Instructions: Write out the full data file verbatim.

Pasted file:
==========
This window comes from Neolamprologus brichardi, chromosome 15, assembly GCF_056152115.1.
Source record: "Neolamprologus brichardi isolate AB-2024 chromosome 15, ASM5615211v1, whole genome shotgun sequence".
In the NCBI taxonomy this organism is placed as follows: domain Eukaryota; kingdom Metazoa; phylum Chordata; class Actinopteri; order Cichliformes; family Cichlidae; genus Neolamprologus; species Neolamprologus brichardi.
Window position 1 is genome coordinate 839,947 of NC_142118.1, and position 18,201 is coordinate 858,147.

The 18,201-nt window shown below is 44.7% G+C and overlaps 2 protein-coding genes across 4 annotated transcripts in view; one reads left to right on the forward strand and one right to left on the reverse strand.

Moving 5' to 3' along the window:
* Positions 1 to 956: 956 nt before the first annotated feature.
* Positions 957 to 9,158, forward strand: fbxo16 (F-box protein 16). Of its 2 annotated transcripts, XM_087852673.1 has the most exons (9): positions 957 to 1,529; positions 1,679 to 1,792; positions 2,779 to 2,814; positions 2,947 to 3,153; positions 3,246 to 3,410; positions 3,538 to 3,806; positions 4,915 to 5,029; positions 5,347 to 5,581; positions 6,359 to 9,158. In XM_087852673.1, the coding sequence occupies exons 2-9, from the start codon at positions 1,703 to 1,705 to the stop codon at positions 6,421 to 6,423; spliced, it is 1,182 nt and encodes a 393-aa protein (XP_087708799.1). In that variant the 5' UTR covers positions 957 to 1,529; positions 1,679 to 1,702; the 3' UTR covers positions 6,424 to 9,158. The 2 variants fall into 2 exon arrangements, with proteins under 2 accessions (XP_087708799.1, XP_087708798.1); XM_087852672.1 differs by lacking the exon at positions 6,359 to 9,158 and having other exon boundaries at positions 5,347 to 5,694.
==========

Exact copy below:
This window comes from Neolamprologus brichardi, chromosome 15, assembly GCF_056152115.1.
Source record: "Neolamprologus brichardi isolate AB-2024 chromosome 15, ASM5615211v1, whole genome shotgun sequence".
In the NCBI taxonomy this organism is placed as follows: domain Eukaryota; kingdom Metazoa; phylum Chordata; class Actinopteri; order Cichliformes; family Cichlidae; genus Neolamprologus; species Neolamprologus brichardi.
Window position 1 is genome coordinate 839,947 of NC_142118.1, and position 18,201 is coordinate 858,147.

The 18,201-nt window shown below is 44.7% G+C and overlaps 2 protein-coding genes across 4 annotated transcripts in view; one reads left to right on the forward strand and one right to left on the reverse strand.

Moving 5' to 3' along the window:
* Positions 1 to 956: 956 nt before the first annotated feature.
* Positions 957 to 9,158, forward strand: fbxo16 (F-box protein 16). Of its 2 annotated transcripts, XM_087852673.1 has the most exons (9): positions 957 to 1,529; positions 1,679 to 1,792; positions 2,779 to 2,814; positions 2,947 to 3,153; positions 3,246 to 3,410; positions 3,538 to 3,806; positions 4,915 to 5,029; positions 5,347 to 5,581; positions 6,359 to 9,158. In XM_087852673.1, the coding sequence occupies exons 2-9, from the start codon at positions 1,703 to 1,705 to the stop codon at positions 6,421 to 6,423; spliced, it is 1,182 nt and encodes a 393-aa protein (XP_087708799.1). In that variant the 5' UTR covers positions 957 to 1,529; positions 1,679 to 1,702; the 3' UTR covers positions 6,424 to 9,158. The 2 variants fall into 2 exon arrangements, with proteins under 2 accessions (XP_087708799.1, XP_087708798.1); XM_087852672.1 differs by lacking the exon at positions 6,359 to 9,158 and having other exon boundaries at positions 5,347 to 5,694.